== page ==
Jamot

From Wikipedia, the free encyclopedia
Jump to: navigation, search
Jamot
Ranikot Fort 07a.jpg
Jam Nizamuddin (fort)
Languages
Baloch, Sindhi and Siraiki
Religion
Islam
Related ethnic groups
Sindhi, Baloch

The Jamot (Urdu: جاموٹ‎, Sindhi: ڄاموٽ‎) are a Sindhi group found in Sindh and Balochistan provinces of Pakistan. They are also known as Sammat (سماٽ) and Aabar (آبڙ)

History[edit]

The Jamot are an old tribe living in Balochistan. The sub tribe of Jamot Rulers named created a kingdom in Lower Sindh, in Upper Sindh Shikarpur Sibi Kachhi of upper Balochistan and in Lasbela lower Balochistan and the Run of Kachchh(Gujrat) and in Multan(1351-1517). The ruling tribe Sammas were fiercely independent and rebelled against Delhi Sultanate. They reached the height of their power during the reign of Jam Nizamuddin II, the Jam Nindo (1461-1509) who is still recalled as a hero, and his rule as a golden age. The Capital of all the early dynasties was the city of Thatta. Jam Nizamuddin II or Jam Nindo, as he was affectionately known, ruled in golden age as the leader of the Jamot Dynasty from 866 to 1461. The rise of Thatta as an important commercial and cultural center was directly related to his patronage and policies.

During the rule of Kalhora kings the Abro and Airi tribe was ruling tribe of kachhi (Bhag) Mian Shah Ali better known as Sháhal Muhammad (the kalhora king) gives important job to Abro tribe in state and divided it among his children and brothers, and himself selected his residence in the village of Habíbání.

In the year 1142 A.H. (1729 A.D.) Murad Kaleri Baloch also known as Ganjah Baloch was appointed by Main Noor Mohammad Kalhoro as an agent in charge of Siwí, and brought into subjection powerful chiefs like Jafar Khan Magsí, the land owner of Ganjobah, Ali Mardan Abro and Ibrahim Khan Abro chiefs of Nausharo, Kachhi, Mahyan Eri and Lahná Machhi, big land owners of Bhag Nari, Kala Khan and other chiefs of the tribe of Barzoi.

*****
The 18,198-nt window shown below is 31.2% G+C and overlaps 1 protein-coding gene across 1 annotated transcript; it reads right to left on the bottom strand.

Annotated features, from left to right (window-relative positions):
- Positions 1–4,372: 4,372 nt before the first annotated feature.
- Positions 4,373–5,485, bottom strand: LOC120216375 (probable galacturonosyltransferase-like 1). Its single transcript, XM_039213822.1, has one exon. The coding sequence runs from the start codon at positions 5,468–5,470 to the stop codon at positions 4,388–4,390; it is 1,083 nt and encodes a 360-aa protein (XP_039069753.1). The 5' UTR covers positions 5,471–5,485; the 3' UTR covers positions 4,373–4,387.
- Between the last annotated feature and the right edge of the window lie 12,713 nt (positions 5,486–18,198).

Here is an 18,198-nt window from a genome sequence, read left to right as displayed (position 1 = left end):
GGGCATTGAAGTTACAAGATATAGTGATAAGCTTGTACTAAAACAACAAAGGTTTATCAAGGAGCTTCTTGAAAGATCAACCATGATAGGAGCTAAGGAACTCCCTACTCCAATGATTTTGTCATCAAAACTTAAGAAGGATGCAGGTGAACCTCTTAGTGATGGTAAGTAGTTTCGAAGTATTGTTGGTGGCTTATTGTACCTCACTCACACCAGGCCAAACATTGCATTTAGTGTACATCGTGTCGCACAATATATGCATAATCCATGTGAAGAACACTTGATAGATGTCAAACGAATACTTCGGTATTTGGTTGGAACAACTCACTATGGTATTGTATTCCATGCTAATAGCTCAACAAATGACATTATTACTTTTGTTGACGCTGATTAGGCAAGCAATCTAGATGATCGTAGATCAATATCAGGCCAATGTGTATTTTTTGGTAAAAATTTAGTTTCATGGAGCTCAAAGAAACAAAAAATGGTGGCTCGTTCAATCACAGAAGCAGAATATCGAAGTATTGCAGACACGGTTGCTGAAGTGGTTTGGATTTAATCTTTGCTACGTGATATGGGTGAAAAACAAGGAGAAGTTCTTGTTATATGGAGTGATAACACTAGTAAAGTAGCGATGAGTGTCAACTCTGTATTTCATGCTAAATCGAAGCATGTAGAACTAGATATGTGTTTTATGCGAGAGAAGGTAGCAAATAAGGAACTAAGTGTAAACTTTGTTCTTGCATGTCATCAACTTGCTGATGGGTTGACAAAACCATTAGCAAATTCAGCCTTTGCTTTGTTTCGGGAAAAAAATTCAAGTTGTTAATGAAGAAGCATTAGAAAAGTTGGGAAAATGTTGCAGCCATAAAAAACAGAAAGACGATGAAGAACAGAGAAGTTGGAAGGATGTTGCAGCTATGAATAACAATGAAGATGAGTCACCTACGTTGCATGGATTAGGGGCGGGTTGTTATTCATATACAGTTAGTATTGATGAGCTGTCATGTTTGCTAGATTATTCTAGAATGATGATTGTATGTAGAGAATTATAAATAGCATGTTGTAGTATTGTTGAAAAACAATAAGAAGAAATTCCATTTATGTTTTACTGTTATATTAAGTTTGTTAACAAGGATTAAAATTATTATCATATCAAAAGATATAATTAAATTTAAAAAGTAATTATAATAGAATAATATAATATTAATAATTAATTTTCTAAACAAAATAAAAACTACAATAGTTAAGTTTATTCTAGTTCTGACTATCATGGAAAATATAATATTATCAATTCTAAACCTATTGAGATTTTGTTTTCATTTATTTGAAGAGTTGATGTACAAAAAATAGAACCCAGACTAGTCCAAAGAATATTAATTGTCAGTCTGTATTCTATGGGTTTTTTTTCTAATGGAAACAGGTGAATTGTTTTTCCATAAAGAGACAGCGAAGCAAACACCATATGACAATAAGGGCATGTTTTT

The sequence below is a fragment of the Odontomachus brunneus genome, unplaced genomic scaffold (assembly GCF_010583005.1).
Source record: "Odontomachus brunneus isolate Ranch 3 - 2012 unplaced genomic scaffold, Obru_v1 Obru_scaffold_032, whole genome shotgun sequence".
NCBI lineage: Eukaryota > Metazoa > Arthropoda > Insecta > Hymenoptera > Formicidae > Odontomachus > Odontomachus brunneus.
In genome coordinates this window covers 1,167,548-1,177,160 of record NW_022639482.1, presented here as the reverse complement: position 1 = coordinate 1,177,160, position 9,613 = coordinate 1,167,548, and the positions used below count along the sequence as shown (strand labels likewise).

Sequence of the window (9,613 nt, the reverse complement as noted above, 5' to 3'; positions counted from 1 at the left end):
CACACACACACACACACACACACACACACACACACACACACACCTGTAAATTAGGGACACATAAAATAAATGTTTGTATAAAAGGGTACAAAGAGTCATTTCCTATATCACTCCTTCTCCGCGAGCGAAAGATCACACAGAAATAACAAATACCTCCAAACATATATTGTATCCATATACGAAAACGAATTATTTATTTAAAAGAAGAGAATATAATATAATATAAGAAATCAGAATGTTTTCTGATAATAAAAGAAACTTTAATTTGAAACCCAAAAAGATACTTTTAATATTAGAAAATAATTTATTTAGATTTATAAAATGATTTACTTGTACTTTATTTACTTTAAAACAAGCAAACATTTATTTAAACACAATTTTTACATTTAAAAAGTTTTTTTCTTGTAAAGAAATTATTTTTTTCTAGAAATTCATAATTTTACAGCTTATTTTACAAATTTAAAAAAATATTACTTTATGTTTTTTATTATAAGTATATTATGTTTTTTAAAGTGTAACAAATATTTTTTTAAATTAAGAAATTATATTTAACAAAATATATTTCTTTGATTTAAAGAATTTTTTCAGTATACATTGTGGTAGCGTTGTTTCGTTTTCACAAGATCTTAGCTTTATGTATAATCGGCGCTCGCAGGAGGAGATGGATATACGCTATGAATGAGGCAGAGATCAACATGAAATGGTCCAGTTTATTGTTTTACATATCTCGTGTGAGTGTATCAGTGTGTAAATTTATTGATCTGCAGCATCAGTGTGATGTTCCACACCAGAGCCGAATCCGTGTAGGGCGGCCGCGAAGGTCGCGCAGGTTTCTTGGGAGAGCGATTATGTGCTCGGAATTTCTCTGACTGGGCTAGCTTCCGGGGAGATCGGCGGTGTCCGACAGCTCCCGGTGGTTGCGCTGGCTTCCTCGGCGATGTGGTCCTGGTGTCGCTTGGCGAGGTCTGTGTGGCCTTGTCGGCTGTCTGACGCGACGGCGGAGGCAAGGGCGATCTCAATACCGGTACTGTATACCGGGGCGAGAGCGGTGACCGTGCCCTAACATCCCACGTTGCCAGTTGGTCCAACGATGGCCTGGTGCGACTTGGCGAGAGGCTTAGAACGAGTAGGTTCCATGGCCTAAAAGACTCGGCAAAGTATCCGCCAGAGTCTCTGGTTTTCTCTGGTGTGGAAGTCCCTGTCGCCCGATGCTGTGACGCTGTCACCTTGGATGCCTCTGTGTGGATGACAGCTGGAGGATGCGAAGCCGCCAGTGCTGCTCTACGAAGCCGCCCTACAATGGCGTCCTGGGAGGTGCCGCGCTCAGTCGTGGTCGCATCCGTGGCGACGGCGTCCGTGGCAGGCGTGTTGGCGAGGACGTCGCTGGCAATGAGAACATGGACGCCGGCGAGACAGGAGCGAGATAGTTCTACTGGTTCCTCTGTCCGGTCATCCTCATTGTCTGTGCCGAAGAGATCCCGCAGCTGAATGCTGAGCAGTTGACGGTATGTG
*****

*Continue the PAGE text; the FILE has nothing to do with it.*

Mián Núr Muhammad now commenced hostilities with Mír Abdulláh the Khan of Kalat, who was a Baloch Ruler and got the title of "The Eagle of Mountain" In 1143 A.H. (1730 A.D.). He marched and took the fort of Kartah from Mubárak Khán,[1]

In 1144 A.H. (1731 A.D.) a force of Baloch, invaded the land of Káchhah and occupied that part of the country.[2]

A period of expansion then commenced. Khan of Kalat Mir Ahmad Khan Baloch made successive descents on the plains of Sibi. Khan of Kalat Mir Samandar Khan Baloch extended his raids to Zhob, Bori, and Thal-Chotiali, and levied an annual sum of Rs. 40,000 from the Kalhoras.

Mir Abdullah was eventually slain in a fight with the Kalhoras at Jandrihar near Sanni in Kachhi. During the reign of Mir Abdullah's successor, Mir Muhabbat Khan Baloch, Nadir Shah rose to power; and The Ahmadzai Baloch ruler obtained through him in 1740 the cession of Kachhi, in compensation for the blood(khoonbaha) of Mir Abdullah Khan Baloch and the men who had fallen with him.

See also[edit]

References[edit]